Hello again folks. Sorry I wasn’t around last issue, but there were some unexpected complications that have been, I think, cleared up. I’m now aiming to do my best in providing a weekly something or Other to read. Yeah, it might not always be pretty, but hey, neither is life, and writers, I guess, better write about what they know — about life as they’ve experienced it — than write about things they don’t know. I mean, that is often what gets said, anyway.
So I’m shooting for a weekly column to share some of the things I think I might know, but perhaps there will be difficulties in communicating these things to readers of The Voice. Communication is merely the “middle-man” of language use, or more refined–the messages and the language they are expressed in are simply the interim and vehicle of any communication, but the meaning is found in the “I” of the interpreter via the language of the One who generates. This is to say that a signal containing meaningful information is first formulated by a sender — One who intends to mean something — but that something is found within the act of interpretation that the receiver engages in to decode the signal.
As an aging pop song goes, “it takes two to make things go right,” and I tend to agree. With this in mind, I figured it’d be good, if One is interested in interpreting some of my own language use and abuse, to offer readers an explanation on why the heck I capitalize the ‘o’ in the words ‘One’ and ‘Other’ regardless of whether or not these words are used at the beginning of a sentence or not. This little eccentricity certainly flies in the face of conventional standards regarding use of the English language. Hey, if there’s One thing I might have a reputation for, at least with some, it’s flying in the face of convention, and it’s often a turbulent flight! But not today, I hope. So, as it is sometimes said, “let’s get buiz-zay!”
Now One is the first thing, the beginning. Sure, sure, zero comes before One, but zero is literally “nothing,” and so we cannot really count it as a beginning, but that which is transcendent of any sort of initial thing. As mentioned above, a communication begins with One — the One formulating the message to be broadcast! One may also signify a singular self — the One who is “I”. This I could be any One — you, me, her, etc. As Hegel (1979) took some pains to illustrate in his Phenomenology of Spirit, there is, interestingly enough, no singular One who is I over a series of time. Thus, even in its singularity as One, I is multifaceted, complex, and is able to refer to a plethora of beings, but all in turn.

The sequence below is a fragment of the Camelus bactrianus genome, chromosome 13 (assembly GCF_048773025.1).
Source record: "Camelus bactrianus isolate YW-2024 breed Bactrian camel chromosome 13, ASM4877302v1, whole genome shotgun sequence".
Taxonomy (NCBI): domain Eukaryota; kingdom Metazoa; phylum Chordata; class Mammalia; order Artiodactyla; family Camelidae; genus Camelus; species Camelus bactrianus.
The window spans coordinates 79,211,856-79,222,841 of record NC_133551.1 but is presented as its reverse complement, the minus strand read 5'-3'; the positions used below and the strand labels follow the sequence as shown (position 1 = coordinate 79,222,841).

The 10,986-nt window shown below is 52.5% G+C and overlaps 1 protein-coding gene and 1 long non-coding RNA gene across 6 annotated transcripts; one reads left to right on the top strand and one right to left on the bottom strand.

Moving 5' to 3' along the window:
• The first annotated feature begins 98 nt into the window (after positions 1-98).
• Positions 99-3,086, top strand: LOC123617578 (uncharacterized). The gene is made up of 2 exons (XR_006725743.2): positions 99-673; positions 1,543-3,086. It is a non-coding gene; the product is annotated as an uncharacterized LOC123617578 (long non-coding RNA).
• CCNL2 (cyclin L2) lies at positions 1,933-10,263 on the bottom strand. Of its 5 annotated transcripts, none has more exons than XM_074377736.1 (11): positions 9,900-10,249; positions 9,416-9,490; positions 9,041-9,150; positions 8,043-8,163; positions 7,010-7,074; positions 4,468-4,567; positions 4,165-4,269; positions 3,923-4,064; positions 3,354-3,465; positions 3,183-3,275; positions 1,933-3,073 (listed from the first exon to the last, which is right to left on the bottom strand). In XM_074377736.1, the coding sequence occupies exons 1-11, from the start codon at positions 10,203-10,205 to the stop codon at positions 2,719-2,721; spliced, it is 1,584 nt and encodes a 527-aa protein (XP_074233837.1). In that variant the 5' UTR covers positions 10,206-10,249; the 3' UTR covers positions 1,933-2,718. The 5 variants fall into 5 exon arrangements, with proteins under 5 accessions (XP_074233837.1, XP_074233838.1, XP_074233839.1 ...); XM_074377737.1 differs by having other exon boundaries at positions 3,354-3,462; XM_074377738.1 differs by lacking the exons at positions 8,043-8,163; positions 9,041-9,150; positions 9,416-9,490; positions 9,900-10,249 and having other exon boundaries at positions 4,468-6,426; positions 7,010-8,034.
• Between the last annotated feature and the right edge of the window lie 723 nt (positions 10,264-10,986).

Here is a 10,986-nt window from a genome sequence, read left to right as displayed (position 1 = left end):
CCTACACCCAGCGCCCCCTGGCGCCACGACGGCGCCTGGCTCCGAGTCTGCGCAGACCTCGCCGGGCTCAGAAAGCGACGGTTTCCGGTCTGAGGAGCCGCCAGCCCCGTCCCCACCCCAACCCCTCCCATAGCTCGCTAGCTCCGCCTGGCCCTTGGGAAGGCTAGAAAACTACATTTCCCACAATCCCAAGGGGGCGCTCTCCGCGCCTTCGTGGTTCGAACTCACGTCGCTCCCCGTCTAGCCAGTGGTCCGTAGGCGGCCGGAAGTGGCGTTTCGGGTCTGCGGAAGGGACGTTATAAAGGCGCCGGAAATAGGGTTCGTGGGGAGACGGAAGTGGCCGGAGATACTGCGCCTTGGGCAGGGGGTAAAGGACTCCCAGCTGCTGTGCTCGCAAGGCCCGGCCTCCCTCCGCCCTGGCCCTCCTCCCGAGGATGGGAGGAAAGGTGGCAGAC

However, relative to One, there must be an Other. If One comes into being from nothing, then zero is an Other relative to One. And, as far as numbers go, there comes from One and infinity of Others: 2, 3, 4, 5, and so on, ad infinitum. When we are talking numbers, we can see that the Others all standing together in contrast to One are incredibly rich and complex, but each of these Others would have no existence if it weren’t for the One that stands as the first thing in the series. But let’s get away from numbers for the time being, let’s get back to people.
The reception of a broadcast lies in the Others who have received a signal from the One who sent it. If there were no Others to intercept the messages that One formulates, there wouldn’t be any meaningful communication. However, as mentioned previously, the One who receives any communication is the same One who makes it meaningful via his or her interpretation, and so, we see here how the roles reverse in a bit of a Mobius twist: the two-sided band of One and Other wraps around and feeds into itself such that the Other comes to be the One in which meaning arises.
Put differently, each of us is One who sends and receives signals via the Other. It takes two to make the circle of communication complete. Without One and Other, there is no real sense in which communication exists. It’s a little cycle, a circle, an “O”, within which no One is entirely alone, and no Other is not also One.
So this is a ‘quick and dirty’ explanation as to why this One capitalizes the letter “o” when it occurs in the words “One” and “Other”. To this One it serves as a reminder that, even if my interpretations begin with me, and my world extends outwards from me, the Other is right there with me, and indeed, is not only with me, but within me. I am an Other to countless other Ones, as they are Others relative to me. Every One of us is entirely reliant on this cycle, this rotating circle, this O, and it seems fairly clear that without Others One would have no significance, no meaning, and would collapse back into nothing. One would disappear into the void of zero from which it came. Thus, it is out of respect and appreciation for One and Other that I place a large O at the beginning of these words. It is a reminder that no One is alone, all One, without also being entirely Other.
So forget about the New Age’s “We are all One,” because in actuality, well, it seems we are all O.
Hegel, G. W. F. (1979). Phenomenology of spirit. Translated by A.V. Miller. Oxford University Press.